A: Well, my mouse finger just sits here twitching. My paltry expropriation techniques--I have no illusions, I haven't taken it very far yet--it's just a start. A Shack out on Info Highway 109. I think the most inspiring deployment of strategies against the infokultur was the hack of the CIA website, though I also liked www.Dole96.org and related adventures. Finding those little chinks in the armor. The problem is--as the Situationist would say: 'Whatever is lost in partial contestation against the old world, tends to strengthen it.' Or in infospeak: if you're not careful, you're just helping them plug security leaks. But with games, the rules are never settled, there's always new mutatations. The net shows that because it evolves so quickly, but it didn't invent that aspect of human culture. It does't really matter if there's no way out of the labyrinth and it's not only a matter of writing on prison walls. Infospace can be rebuilt and even ignored when appropriate. They offer us crumbs, we want it all. Though early on, the Situationists were intrigued with the Disney futuristic aspects of technology, they ultimately saw cybernetics as another aspect of Kapitalistic scientism, see correspondence with a cybernetician: (A. Moles. Part of the institutional framework of Kapital). The net is rife with pseudo-utopian, religious claims, which can easily be dissected as our old friend the spectacular commodity in yet another, not-so-new form. CIA:BIA:MSW:AOL. CNWA.
NOT BORED! sees value in Keith Sanborn's production of a subtitled videocassette version of Guy Debord's 1973 film La Societe du Spectacle. The availability of such a videotape cannot fail to introduce Debord and the other situationists' critique of "the society of the spectacle" to English-speaking audiences that might not have otherwise been aware of or receptive to the significance and enduring usefulness of Debord's 1967 book (which bears the same title as the film). NOT BORED! also believes that Keith Sanborn should be adequately compensated for his efforts, which mostly involved the subtitling and duplication processes. (Very little "new" material needed to be translated, precisely because the film so closely follows Debord's book, of which translations have been in circulation since the 1970s.) But it is clear that Keith Sanborn is demonstrably attempting to receive more financial compensation than is appropriate for someone who claims to be interested in furthering the situationist project, and not simply making a buck off of it. In a word, we firmly believe that -- in charging between $30 and $40 for copies of the subtitled tape -- he is gouging. We believe this even though we know that (he claims) this admirable project cost $7,000 to bring to completion. We also believe that he should be held accountable, so to speak, for his shameless profiteering, if not financially, then at least in the eyes of his peers in the international post-situationist scene. We must remind all concerned that Sanborn's videocassette is nothing but a pirate edition, a bootleg, an illegal duplication of a film that was originally made by a man who committed suicide in 1994 and thus cannot do anything to prevent or denounce clear abuses such as this. Sanborn's "new" translation of the film's voiceover, as well as his creation, distribution and very well-attended (and thus highly profitable) public screenings of the subtitled videocassette, are most definitely NOT authorized by the estate of Guy Debord. As Sanborn himself knows, it is only a matter of time before Alice Becker-Ho (Debord's widow) learns of what he is doing, and instructs her lawyers to ask Sanborn to cease and desist from these unauthorized and illegal activities. In the meantime -- or, rather, before the situationist shit hits the international fan -- Sanborn is trying to receive more than adequate compensation for his efforts: he is clearly trying to make as much money as possible. If it cost a total of $7,000 to complete this project, why aren't copies of the tape priced at $10 each? It is clearly reasonable to expect that, over a reasonably short period of time, 1000 people would buy a copy of the tape if it were reasonably priced. At $10 a copy, Keith Sanborn would stand to get back all of his original investment and a $3,000 profit as well. But at $30 a copy, he stands to make a profit of $23,000 (again assuming 1000 people will eventually fork over the money). Think of it this way: What other 90 minute videotape on the market costs $30 or $40? If one were to go to, say, Blockbuster Video (not known for its low prices), and discretely inquire as to what item in the store costs $30, the answer would be, "Well, the director's cut of Natural Born Killers, which includes one full hour of previously cut footage, as well as never-before-seen interview segments with the director himself and all the important actors, retails for $27.95." In other words, Sanborn has drastically over-estimated or deliberately ignored the relative cultural value of the subtitled bootleg he has produced. But professional bootleggers -- who are not widely known or respected for keeping their greed under control -- do know the relative cultural value of a bootlegged videcassette, which translates into $15 or $20 a copy, at the very most. "To live outside the law, you must be honest," Bob Dylan sang many years ago. Keith Sanborn is living outside the law, but he is not being honest. One thinks here of Ken Knabb, and how much Keith Sanborn is different from him. In 1981, when he first published The Situationist International Anthology, Knabb priced it at only $10 a copy, despite the facts that it was a huge book (many times the size of Debord's 1967 book) upon which he'd spent years of his time, and that it was a book that he published himself, with his own funds. Quite obviously, Knabb -- as someone genuinely committed to the situationist project -- knew that he was undertaking a long haul: there would be very little demand for the Anthology in the short-term; he wouldn't make any money (back) for several years, if at all; over the course of 10 or 15 years, he might be adequately compensated for his efforts. Hindsight shows that Ken Knabb was right. Today, copies of The Anthology cost $15 (still a bargain) and Ken Knabb is well-respected by nearly everyone in the post-situationist milieu. But what will people say about Keith Sanborn in 10 or 15 years? Well, what are they saying today? When priced at $30 to $40 each, copies of Debord's film are too expensive for students, the unemployed and the working classes -- in other words, for precisely the very people about and for whom Debord's film was made in the first place. Indeed, Sanborn's subtitled videotape is so expensive that even independent bookstores cannot stock it without losing money. The only "people" who can afford these ridiculously inflated prices are relatively large institutions such as libraries and film societies, and such relatively-well paid college-level teachers as Sanborn himself -- in other words, the very people and things from which Debord so unequivocably and completely distanced himself during his lifetime. NOT BORED! has obtained one of Sanborn's over-priced, unauthorized and subtitled reproductions of Debord's film, and has used it to generate good quality second-generation copies, which we are selling for $5 postpaid (domestic orders) and $10 postpaid (international ones), while they last. Please send cash only to PO Box 1115, Stuyvesant Station, NYC 10009-9998. E-mail can be directed to firstname.lastname@example.org. Since Sanborn is also selling unauthorized, subtitled videocassettes of Rene Vienet's 1973 film Can Dialectics Break Bricks? for $30 to $40 each, we would be obviously be pleased if this film escaped from Sanborn's clutches in the way we have helped La Societe du Spectacle escape. This text may be freely reproduced and distributed, for if and when Madame Debord's lawyers contact us, they will be contacting both clear consciences and meagre bank accounts. 16 November 1996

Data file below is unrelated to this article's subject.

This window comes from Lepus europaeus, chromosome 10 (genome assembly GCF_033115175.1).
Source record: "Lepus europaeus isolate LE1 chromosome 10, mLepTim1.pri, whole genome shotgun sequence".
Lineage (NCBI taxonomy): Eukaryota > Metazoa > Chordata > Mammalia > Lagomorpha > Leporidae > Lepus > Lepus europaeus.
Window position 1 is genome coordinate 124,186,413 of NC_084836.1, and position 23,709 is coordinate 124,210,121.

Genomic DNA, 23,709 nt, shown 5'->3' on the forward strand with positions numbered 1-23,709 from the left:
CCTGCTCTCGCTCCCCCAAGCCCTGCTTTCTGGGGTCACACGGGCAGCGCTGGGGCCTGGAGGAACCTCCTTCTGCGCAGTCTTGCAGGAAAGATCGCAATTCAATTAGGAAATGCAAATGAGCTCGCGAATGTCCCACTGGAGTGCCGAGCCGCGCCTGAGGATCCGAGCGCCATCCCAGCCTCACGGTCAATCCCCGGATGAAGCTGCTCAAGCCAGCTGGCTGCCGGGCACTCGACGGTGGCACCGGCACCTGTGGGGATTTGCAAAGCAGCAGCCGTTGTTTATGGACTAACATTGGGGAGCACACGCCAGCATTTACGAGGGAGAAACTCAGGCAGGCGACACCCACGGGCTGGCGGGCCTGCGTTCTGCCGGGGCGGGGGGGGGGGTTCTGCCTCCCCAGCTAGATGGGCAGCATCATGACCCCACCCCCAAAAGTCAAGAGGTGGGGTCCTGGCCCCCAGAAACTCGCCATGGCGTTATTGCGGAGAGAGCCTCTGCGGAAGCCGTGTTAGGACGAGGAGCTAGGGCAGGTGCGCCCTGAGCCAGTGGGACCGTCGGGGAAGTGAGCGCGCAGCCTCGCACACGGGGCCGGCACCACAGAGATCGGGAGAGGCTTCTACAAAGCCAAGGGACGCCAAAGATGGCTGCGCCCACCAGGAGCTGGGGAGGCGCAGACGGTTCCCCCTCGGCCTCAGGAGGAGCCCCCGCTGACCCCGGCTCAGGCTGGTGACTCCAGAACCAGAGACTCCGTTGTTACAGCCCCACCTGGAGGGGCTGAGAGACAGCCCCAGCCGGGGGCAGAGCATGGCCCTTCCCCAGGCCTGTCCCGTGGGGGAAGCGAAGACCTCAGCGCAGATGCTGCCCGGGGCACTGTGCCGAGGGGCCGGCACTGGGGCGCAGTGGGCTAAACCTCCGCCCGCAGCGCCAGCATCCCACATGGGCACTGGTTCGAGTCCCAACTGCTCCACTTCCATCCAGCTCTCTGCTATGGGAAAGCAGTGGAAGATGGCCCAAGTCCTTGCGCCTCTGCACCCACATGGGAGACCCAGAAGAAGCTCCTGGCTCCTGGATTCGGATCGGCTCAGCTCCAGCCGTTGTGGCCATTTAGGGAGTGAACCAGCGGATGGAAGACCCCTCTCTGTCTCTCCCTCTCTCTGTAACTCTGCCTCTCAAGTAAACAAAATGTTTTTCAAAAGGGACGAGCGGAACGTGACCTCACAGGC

Whatever! No matter whether you are buying the deluxe $30 Sanborn edition, or the $5 2nd generation copy, you can now preview the tape on:
Only for one week! 12/10/96 - 12/17/96
Only for one week! 12/10/96 - 12/17/96
Jump Guy Debord's Bones for $25/mo. Re: SOS @ Thing.net I don't like being suckered into the position of supporting the pimping of any indigenous product, above all a by-product of conscious sacrifice. Thing.net is pushing it! GLOVE
va chier connard
21 June 1997: We've added Sanborn's subtitled video of Rene Vienet's detourned film Can the Dialectic Break Bricks? to our As Fast As Far and As Free As Possible Distribution Network. Send $5 cash to NOT BORED! PO Box 1115 NYC 10009-9998. Make it $10 if you are outside the USA.